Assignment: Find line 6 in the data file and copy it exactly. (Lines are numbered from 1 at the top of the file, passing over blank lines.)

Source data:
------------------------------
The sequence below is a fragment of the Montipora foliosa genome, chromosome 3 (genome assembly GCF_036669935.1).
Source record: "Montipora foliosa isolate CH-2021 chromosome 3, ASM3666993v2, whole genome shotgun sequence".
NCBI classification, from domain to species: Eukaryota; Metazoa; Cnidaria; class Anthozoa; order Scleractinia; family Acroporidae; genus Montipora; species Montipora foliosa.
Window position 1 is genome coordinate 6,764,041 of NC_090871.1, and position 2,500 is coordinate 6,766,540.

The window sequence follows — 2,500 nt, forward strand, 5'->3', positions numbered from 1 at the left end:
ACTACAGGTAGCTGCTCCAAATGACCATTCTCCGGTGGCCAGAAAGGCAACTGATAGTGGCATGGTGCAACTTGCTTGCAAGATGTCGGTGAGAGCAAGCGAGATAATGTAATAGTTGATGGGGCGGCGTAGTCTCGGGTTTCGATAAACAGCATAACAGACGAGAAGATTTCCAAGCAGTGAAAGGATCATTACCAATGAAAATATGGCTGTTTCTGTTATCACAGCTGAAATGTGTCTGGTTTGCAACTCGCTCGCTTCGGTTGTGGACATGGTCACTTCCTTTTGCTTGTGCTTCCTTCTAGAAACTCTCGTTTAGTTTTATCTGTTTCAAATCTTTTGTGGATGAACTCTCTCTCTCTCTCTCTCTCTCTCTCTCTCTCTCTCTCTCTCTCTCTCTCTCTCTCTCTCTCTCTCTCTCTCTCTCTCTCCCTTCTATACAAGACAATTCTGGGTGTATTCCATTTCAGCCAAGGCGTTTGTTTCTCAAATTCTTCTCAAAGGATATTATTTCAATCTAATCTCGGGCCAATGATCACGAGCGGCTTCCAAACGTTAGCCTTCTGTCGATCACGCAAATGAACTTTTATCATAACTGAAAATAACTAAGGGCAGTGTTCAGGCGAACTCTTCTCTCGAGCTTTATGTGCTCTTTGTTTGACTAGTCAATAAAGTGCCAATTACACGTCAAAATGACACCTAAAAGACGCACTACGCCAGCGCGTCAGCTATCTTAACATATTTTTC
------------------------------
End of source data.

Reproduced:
ACTACAGGTAGCTGCTCCAAATGACCATTCTCCGGTGGCCAGAAAGGCAACTGATAGTGGCATGGTGCAACTTGCTTGCAAGATGTCGGTGAGAGCAAGCGAGATAATGTAATAGTTGATGGGGCGGCGTAGTCTCGGGTTTCGATAAACAGCATAACAGACGAGAAGATTTCCAAGCAGTGAAAGGATCATTACCAATGAAAATATGGCTGTTTCTGTTATCACAGCTGAAATGTGTCTGGTTTGCAACTCGCTCGCTTCGGTTGTGGACATGGTCACTTCCTTTTGCTTGTGCTTCCTTCTAGAAACTCTCGTTTAGTTTTATCTGTTTCAAATCTTTTGTGGATGAACTCTCTCTCTCTCTCTCTCTCTCTCTCTCTCTCTCTCTCTCTCTCTCTCTCTCTCTCTCTCTCTCTCTCTCTCTCTCTCTCCCTTCTATACAAGACAATTCTGGGTGTATTCCATTTCAGCCAAGGCGTTTGTTTCTCAAATTCTTCTCAAAGGATATTATTTCAATCTAATCTCGGGCCAATGATCACGAGCGGCTTCCAAACGTTAGCCTTCTGTCGATCACGCAAATGAACTTTTATCATAACTGAAAATAACTAAGGGCAGTGTTCAGGCGAACTCTTCTCTCGAGCTTTATGTGCTCTTTGTTTGACTAGTCAATAAAGTGCCAATTACACGTCAAAATGACACCTAAAAGACGCACTACGCCAGCGCGTCAGCTATCTTAACATATTTTTC